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http://dx.doi.org/10.3390/ijerph17238945DOI Listing
http://www.ncbi.nlm.nih.gov/pmc/articles/PMC7731134PMC
December 2020

Travel burden and geographic access to health care among children with cancer in Saudi Arabia.

East Mediterr Health J 2020 Nov 11;26(11):1355-1362. Epub 2020 Nov 11.

Department of Oncology, Princess Noorah Oncology Center, King Saud Bin Abdulaziz University and King Abdulaziz Medical City, Jeddah, Saudi Arabia.

Background: Travel burden has a substantial psychosocial impact and financial strain on childhood cancer patients and their families.

Aims: To study the geographic distribution of childhood cancer and assess the travel burden for care in Saudi Arabia.

Methods: This was a cross-sectional multi-institutional study that enrolled 1657 children with cancer who were diagnosed between 2011 and 2014. Cancer type/stage, city/region of residence, and city/region of treating centre were recorded. Travel burden was measured based on a 1-way distance in kilometres from the city centre to the treatment institution. This study was supported by Sanad Children's Cancer Support Association.

Results: Diagnosis was leukaemia (45.2%), non-CNS solid tumours (30.2%), lymphoma (12.3%), CNS tumours (11.8%) and histiocytosis (0.5%). Childhood cancer centres were in the same city as where the patients lived in 652 (39.3%) cases, same region but different city in 308 (18.6%), different regions in 613 (37%), and not known in 84 (5.1%). The mean 1-way travel distance for patients who lived in different regions was 790 (range, 116-1542) km. A total of 536 (32%) patients lived ≥ 400 km and 216 (13%) > 1000 km from the treatment centre. Among 642 patients with acute lymphoblastic leukaemia who required 2-3 years of therapy, 197 (31%) lived ≥ 400 km and 94 (15%) >1000 km from the treatment centre.

Conclusions: Nearly two thirds of patients with childhood cancer lived in different cities than the treatment centres, including one third of patients who lived ≥ 400 km away. There is a need to develop strategies to improve access to childhood cancer care.
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http://dx.doi.org/10.26719/emhj.20.020DOI Listing
November 2020

Effect of on Urinary Biochemical Parameters among Patients with Kidney Stones in Saudi Arabia.

Nutrients 2020 Oct 30;12(11). Epub 2020 Oct 30.

Department of Nursing, College of Applied Medical Science, King Faisal University, Al-Ahsa 31982, Saudi Arabia.

The study purpose was to investigate the effect of (PV) on urinary biochemical parameters among patients with kidney stones. We conducted a randomized controlled study among 60 patients with kidney stones (size < 10 mm) in the nephrology unit of both government and private hospitals, Al-Ahsa. Urinary volume, calcium, magnesium, potassium, oxalate, uric acid, and power of hydrogen (pH) were assessed before and after the intervention of giving 250 g of PV consumption as an extract thrice weekly (2.2 L to 2.5 L per week) for 6 weeks, which was compared with control. A 't' test was used with the significance at 5%. Mean score of age was 44.5 ± 10.16 in PV group and 43.73 ± 9.79 in control. Four (13.3%) and two (6.7%) had family history of kidney stones. Body mass Index (BMI) mean was 26.44 ± 2.7 and 26.36 ± 2.65 in pre and post-test, respectively, which were significant ( = 0.01017). There were significant changes ( = 0.000) in urine volume from 1962 ± 152.8 to 2005 ± 148.8, calcium 205.4 ± 11.99 to 198.4 ± 12.52, potassium 44.07 ± 3.66 to 52.15 ± 4.37, oxalate 37.12 ± 5.38 to 33.02 ± 5.71, and uric acid 6.88 ± 0.7 to 6.31 ± 0.58. In conclusion, PV is effective management for the patients with kidney stones as it increases the urinary volume and enhances the elimination of small kidney stones.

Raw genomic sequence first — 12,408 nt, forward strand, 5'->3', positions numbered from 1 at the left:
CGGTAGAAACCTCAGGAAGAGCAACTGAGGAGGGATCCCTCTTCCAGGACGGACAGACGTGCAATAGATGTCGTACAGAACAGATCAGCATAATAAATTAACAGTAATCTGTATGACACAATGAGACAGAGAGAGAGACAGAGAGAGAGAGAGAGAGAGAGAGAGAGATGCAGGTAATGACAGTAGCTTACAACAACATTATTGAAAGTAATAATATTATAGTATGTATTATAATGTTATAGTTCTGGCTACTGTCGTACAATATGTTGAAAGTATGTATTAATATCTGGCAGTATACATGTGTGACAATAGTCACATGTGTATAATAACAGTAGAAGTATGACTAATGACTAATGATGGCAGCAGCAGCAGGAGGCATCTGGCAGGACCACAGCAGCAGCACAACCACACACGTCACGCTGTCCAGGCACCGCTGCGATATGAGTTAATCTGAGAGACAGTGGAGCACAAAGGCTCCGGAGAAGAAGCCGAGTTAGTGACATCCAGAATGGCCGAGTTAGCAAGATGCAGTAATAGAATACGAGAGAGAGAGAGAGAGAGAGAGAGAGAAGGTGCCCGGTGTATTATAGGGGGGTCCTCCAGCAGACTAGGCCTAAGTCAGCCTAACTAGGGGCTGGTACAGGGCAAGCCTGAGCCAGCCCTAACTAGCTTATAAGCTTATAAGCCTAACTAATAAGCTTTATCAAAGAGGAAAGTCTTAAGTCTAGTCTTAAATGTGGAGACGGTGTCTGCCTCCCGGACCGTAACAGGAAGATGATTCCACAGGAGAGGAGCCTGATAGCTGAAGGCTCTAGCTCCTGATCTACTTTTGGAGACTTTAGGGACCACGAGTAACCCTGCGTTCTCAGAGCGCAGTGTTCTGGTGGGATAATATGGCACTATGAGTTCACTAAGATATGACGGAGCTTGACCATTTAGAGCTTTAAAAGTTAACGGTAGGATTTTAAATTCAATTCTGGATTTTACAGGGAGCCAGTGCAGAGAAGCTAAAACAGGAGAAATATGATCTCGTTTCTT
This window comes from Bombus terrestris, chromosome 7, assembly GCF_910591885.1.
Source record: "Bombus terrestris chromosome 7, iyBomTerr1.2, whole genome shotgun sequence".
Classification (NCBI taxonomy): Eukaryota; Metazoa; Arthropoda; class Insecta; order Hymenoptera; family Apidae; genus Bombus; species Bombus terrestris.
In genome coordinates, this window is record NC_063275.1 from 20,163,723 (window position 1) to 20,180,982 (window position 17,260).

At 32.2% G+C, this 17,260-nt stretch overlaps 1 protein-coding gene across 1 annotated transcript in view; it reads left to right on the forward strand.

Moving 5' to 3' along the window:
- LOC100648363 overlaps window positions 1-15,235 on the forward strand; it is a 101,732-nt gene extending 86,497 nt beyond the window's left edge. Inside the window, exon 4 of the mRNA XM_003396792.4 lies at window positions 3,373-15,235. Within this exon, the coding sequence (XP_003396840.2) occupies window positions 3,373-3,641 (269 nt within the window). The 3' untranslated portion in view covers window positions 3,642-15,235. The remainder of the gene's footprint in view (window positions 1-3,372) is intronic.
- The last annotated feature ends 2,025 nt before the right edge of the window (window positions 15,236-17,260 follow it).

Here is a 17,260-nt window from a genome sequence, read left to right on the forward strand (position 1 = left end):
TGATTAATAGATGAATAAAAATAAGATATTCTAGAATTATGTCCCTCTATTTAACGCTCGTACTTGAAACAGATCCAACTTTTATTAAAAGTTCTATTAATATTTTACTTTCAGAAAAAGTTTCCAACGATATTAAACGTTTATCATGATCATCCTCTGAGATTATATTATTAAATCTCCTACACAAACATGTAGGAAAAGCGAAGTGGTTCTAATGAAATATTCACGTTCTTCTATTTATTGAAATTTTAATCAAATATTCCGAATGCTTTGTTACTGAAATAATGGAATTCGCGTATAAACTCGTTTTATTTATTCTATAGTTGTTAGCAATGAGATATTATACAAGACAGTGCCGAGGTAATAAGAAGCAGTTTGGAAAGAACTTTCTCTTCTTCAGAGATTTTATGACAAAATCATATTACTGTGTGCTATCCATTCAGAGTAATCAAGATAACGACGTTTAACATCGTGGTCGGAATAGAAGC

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http://dx.doi.org/10.3390/nu12113346DOI Listing
http://www.ncbi.nlm.nih.gov/pmc/articles/PMC7692137PMC
October 2020

Orbital extramedullary leukemia relapse in a pediatric patient post-CART cell therapy-Case report.

Pediatr Transplant 2020 Sep 30:e13852. Epub 2020 Sep 30.

Department of Pediatrics, College of Medicine, King Saud University, Riyadh, Saudi Arabia.

CART therapy is an approved therapy in advanced ALL. The mechanism of relapse post-CART therapy is under vigorous research. We report a 9-year-old boy who received CD19-CART therapy after BM ALL relapse post-HSCT. He presented with unilateral eye swelling which was initially managed as orbital cellulitis. Later on, it was proven to be an isolated ALL orbital relapse without peripheral blood B-cell detection or BM involvement. Despite radiotherapy, he subsequently developed refractory CD19 positive ALL BM relapse. This case highlights the possibility of unusual relapse sites after CART-therapy and that regular peripheral B-cell monitoring is not enough to assure remission status. Better monitoring tools are needed to detect early disease relapse. Further understanding of the pathophysiology of isolated extramedullary relapse post-CART therapy is warranted to improve the management of such challenging presentations.
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http://dx.doi.org/10.1111/petr.13852DOI Listing